Rescuers hope to train the dolphins, which have stayed together in a group, to jump onto mats alongside boats so they can be safely brought into saltwater tanks to recover. If the dolphins cannot be trained, they will be netted, the aquarium's owner told the BBC. Because these bottlenose dolphins have lived most of their lives in captivity, experts say they cannot fend for themselves in the wild.

10:22 a.m.
(CBS) — After Hurricane Katrina struck Louisiana and Mississippi, some unprecedented ideas were thrown around in the White House, President Bush's counsel, The Early Show's Harry Smith.

"About the 24 (or) 48 hours after the storm had hit and really when the flooding really happened and we were having the problems with security in New Orleans, we were debating within the administration of invoking a very rare act, the Insurrection Act, to try to bring some chain of command structure to the effort," Bartlett told CBS News.

8:51 a.m.
WASHINGTON (AP) — A total of 68,000 Americans lost their jobs due to Hurricane Katrina and filed for unemployment benefits last week, shoving these applications up by the largest amount in nearly a decade. The Labor Department reported that claims for benefits rose by 71,000 last week, with 68,000 of that total attributed to layoffs due to Katrina, which devastated New Orleans and other areas along the Gulf Coast. That figure exceeded the claims filed in the weeks following the Sept. 11 terrorist attacks, and analysts predicted that it would be revised even higher once states catch up with processing a flood of claims.

7:21 a.m.
(CBS/AP) — In his fourth trip to the hurricane-ravaged Gulf Coast, President Bush is scheduled to give a nationally televised address on both his short-and long-term recovery and reconstruction plans for New Orleans and other stricken areas.

Mr. Bush plans to make a prime-time address from New Orleans on Thursday to offer new federal spending for the monumental task of helping hurricane victims rebuild their lives.

CBS News will broadcast Mr. Bush's speech beginning at 9:00 p.m. EDT. CBSNews.com will also provide a live Webcast of the address.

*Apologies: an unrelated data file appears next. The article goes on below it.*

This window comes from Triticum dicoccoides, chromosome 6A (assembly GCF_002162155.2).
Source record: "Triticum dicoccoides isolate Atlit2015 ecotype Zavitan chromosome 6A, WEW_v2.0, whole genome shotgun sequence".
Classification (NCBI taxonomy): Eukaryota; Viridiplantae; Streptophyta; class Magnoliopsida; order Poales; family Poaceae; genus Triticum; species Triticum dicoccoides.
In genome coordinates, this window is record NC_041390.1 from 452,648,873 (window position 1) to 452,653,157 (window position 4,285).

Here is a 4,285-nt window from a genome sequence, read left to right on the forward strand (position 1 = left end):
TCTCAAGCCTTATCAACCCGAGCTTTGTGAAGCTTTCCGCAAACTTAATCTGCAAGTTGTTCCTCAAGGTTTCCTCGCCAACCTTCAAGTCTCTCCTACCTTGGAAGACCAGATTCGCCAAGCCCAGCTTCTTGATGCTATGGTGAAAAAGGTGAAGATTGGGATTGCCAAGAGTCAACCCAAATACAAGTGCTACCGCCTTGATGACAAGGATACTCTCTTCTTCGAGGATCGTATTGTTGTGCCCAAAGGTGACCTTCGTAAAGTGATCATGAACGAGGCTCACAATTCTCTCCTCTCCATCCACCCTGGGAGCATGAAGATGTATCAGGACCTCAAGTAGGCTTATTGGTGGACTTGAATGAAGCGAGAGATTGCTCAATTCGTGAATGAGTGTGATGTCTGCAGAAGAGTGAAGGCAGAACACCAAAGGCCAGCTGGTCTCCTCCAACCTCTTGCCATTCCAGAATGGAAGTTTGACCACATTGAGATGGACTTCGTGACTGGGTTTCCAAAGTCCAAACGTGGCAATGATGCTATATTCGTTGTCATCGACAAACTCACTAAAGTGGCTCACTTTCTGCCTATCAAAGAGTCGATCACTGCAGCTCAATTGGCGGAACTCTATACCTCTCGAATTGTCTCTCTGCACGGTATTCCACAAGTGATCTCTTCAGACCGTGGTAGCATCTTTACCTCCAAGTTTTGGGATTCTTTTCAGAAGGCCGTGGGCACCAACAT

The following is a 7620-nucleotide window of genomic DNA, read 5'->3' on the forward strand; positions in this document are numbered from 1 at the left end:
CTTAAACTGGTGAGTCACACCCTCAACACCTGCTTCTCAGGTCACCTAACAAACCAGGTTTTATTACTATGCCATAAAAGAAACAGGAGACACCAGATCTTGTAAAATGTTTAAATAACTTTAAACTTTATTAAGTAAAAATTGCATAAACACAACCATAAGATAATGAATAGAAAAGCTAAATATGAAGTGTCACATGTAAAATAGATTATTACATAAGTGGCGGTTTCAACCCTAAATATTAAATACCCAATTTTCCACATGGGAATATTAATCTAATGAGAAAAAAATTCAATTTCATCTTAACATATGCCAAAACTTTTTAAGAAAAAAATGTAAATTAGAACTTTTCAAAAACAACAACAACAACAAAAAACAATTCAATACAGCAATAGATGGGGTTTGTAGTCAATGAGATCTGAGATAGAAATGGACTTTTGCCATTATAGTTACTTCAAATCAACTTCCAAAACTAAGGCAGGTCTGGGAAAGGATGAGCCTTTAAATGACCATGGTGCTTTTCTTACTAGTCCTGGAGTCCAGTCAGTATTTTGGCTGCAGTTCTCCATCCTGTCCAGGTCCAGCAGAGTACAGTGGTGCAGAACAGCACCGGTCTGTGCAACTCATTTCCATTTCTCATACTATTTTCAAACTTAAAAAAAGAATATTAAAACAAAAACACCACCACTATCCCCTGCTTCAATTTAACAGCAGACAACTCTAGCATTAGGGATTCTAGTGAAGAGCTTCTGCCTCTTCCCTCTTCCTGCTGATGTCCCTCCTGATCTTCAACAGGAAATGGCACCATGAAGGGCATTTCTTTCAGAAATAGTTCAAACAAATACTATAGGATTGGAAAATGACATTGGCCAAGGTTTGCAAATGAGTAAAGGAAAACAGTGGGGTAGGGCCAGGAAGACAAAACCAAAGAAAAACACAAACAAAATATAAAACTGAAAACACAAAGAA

7:12 a.m.
(AP) — The body count in Louisiana has climbed to 474, and it is expected to rise further as state and federal officials go about the tedious task of collecting bodies and identifying them through DNA tests. The total death toll in five states has reached 710.

6:45 a.m.
JOPLIN, Mo. (AP) — A garage apartment that was the site of a deadly shootout between lawmen and outlaws Bonnie and Clyde has become a temporary home for a family displaced by Hurricane Katrina.

"It's a great thing to be able to help people," said the Rev. Phil McClendon, who owns the apartment. He decided to let the family from Carriere, Miss., stay there for at least three months. Earlier this month, city officials rejected his efforts to turn the apartment into a bed and breakfast. Neighbors had objected, saying the bed-and-breakfast plan was in poor taste.

The 1933 shootout, which claimed the lives of two lawmen, happened in the middle of Bonnie Parker and Clyde Barrow's two-year spree of robbing banks in Texas, Oklahoma, Missouri, Louisiana and New Mexico.

6:30 a.m.
WASHINGTON (AP) — President Bush is scheduled to make his fourth trip to the hurricane zone Thursday. First stop is Mississippi; he'll then head to New Orleans, where he will address the nation Thursday night to outline both his short- and long-term recovery and reconstruction plans for New Orleans and other stricken areas.

5:45 a.m.
NEW ORLEANS (AP) — New Orleans Mayor C. Ray Nagin says he expects about 180,000 people to return to the city within a week or two, when power and sewer systems are restored. In Mississippi Gov. Haley Barbour also has his mind on homecomings. He says the state has secured the use of a small cruise ship to house hundreds of evacuees willing to live on it.


Read previous Katrina Disaster Blogs:
Sept. 14, Sept. 13, Sept. 12, Sept. 11, Sept. 10, Sept. 9,Sept. 8, Sept. 7, Sept. 6, Sept. 5, Sept. 4, Sept. 3, Sept. 2, Sept. 1, Aug. 31